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Roy Halladay, with today's signing of Justin Speier, is now the only player without a contract next year for the Jays. Assuming a $7 million deal for this year for Halladay, the Jays' payroll will be right at $50 million projected budget for 2003
The Jays agreed to one year contract with newly acquired reliever Justin Speier for $1.6 million.

Thanks to Steve Z for pointing this out in the latest hijack central.
Just trying my hand at being a Toronto Star headline writer...

Phil Rogers summarizes each of the 30 Major League teams chances of making the playoffs in 2004. The Jays are classified as "Sleepers", along with the Giants, White Sox, Cardinals, and Rockies.
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Although the Angels have turned a lot of heads lately, the AL East has not been lost in the shuffle. ESPN's Sean McAdam takes a look at the off-season moves of the Jays and Orioles:

"They may be two of the most improved teams in the game this winter. They have made trades, spent money and showed a commitment.

But there are no guarantees for the Toronto Blue Jays and Baltimore Orioles."
In Friday's Ask BA, Jim Callis links to a piece he wrote about John Olerud back in 1989. Although I don't have any particular comments to make about it, I thought it was a very good article; besides, it's been a rather slow weekend around the Box, so why not start a thread?
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Truth be told, I'm not all that big on these projection systems. For instance, I buy Baseball Prospectus' book every year and read it cover-to-cover, but I rarely even look at more than a couple dozen of their player projections. For some reason it just doesn't do it for me.

I did, however, read BPro's recent article on their PECOTA projection system and how it compared to, among other systems, Baseball Primer's ZiPS. After reading the BPro article, I looked at some of the ZiPS projections for this year and then thought "hey, this could be my first ever entry at the Batter's Box!"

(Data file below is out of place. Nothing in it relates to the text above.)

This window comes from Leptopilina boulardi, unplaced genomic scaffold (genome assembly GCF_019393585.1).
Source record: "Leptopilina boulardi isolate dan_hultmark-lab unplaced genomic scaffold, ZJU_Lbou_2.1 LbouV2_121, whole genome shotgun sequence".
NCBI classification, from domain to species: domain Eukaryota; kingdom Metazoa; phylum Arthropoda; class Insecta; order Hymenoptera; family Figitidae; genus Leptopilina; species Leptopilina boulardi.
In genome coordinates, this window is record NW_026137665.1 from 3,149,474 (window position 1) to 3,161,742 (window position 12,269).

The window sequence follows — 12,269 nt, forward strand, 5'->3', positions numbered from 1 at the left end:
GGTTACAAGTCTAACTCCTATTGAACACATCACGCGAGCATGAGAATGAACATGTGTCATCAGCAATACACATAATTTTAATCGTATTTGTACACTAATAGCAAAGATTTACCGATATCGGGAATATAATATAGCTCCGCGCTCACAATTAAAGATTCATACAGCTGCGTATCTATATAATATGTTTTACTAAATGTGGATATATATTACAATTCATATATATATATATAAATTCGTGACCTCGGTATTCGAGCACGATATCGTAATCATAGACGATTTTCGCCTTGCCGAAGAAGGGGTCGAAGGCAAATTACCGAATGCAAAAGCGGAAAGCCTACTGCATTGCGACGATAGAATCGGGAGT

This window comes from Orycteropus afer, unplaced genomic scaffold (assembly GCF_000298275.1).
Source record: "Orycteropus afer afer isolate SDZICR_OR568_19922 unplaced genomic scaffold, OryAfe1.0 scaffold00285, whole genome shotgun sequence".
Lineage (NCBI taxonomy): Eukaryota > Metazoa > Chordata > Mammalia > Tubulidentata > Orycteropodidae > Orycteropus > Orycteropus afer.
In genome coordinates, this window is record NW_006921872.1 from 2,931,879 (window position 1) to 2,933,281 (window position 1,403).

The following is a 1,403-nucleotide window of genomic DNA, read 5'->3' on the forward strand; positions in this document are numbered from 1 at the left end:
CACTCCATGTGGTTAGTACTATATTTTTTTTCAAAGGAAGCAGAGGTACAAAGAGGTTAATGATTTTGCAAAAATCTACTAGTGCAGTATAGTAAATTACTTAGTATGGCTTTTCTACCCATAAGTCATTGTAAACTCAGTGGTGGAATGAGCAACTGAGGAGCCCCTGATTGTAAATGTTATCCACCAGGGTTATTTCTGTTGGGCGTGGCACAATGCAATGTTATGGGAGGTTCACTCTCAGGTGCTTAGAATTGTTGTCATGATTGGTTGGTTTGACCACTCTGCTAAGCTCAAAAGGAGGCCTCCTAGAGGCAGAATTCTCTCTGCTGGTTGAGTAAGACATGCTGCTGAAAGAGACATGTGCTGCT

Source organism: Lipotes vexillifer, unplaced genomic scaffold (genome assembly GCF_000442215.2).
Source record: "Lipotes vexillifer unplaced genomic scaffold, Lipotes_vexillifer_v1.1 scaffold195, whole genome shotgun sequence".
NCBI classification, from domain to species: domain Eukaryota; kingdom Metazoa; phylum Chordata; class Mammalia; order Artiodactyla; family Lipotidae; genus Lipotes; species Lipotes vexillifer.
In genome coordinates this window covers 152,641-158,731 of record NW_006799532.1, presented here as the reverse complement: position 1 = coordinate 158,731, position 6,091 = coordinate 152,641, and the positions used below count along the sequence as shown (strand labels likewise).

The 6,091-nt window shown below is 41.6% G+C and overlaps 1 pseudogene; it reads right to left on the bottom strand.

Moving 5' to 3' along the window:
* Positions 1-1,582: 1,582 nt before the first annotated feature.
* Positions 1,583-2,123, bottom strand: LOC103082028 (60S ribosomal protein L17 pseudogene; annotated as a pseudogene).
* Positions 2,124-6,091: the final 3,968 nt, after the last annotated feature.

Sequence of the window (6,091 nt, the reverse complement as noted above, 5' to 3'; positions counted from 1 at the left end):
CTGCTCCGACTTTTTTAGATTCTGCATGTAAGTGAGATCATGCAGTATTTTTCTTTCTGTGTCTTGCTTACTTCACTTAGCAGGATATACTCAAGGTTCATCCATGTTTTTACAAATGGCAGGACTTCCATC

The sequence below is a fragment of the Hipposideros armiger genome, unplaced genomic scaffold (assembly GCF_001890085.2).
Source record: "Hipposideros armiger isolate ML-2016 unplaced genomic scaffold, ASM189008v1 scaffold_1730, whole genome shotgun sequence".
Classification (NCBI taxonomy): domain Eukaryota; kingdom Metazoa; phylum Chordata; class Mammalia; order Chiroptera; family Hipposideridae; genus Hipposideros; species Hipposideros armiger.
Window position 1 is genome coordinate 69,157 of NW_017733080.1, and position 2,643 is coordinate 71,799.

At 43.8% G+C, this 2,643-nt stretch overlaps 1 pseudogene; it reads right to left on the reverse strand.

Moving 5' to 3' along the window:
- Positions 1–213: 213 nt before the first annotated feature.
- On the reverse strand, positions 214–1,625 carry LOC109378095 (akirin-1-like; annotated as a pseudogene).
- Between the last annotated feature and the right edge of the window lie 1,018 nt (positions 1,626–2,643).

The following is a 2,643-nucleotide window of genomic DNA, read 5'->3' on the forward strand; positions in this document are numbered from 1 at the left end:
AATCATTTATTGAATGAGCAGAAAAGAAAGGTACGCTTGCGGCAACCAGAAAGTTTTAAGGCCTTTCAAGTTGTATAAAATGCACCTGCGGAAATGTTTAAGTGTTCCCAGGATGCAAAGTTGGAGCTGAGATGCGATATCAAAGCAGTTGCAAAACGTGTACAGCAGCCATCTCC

So here it is...
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Nice little break from all the talk about money and contracts and stupid statements by Griffin, the Globe has Gary Sheffield visiting the Original Maple Bat Co in Ottawa. This business founded in a garage 7 years ago now churns out 17,000 bats a year employs 9 people and equips Barry Bonds as well as Sheffield and 160 odd other Big Leaguers.
Today, Bud Selig announced that he is for sale.

No, wait. Chairman of the Board of Directors Wendy Selig-Prieb announced the Milwaukee Brewers are for sale. While not as famously troubled as the Expos, Milwaukee's situation does not inspire confidence. The new owner faces a litany of problems to overcome, including but not limited to:

Eleven consecutive years of losing baseball, declining fan support, allegations of deliberate failure to field a competitive team, questions about who owns the team's $110 million debt, and the team's previous acquiescence to an independent audit (a real one, not the flimflam offered in Congressional hearings in 2001).

So, with all that in mind, what would be YOUR first order of business if you'd just purchased the Milwaukee Brewers? Moving the team to a larger market is not an option. As quoted from the main story linked above, "the Brewers' 30-year lease at Miller Park, which opened in 2001, prevents new owners from moving the franchise."

Good luck.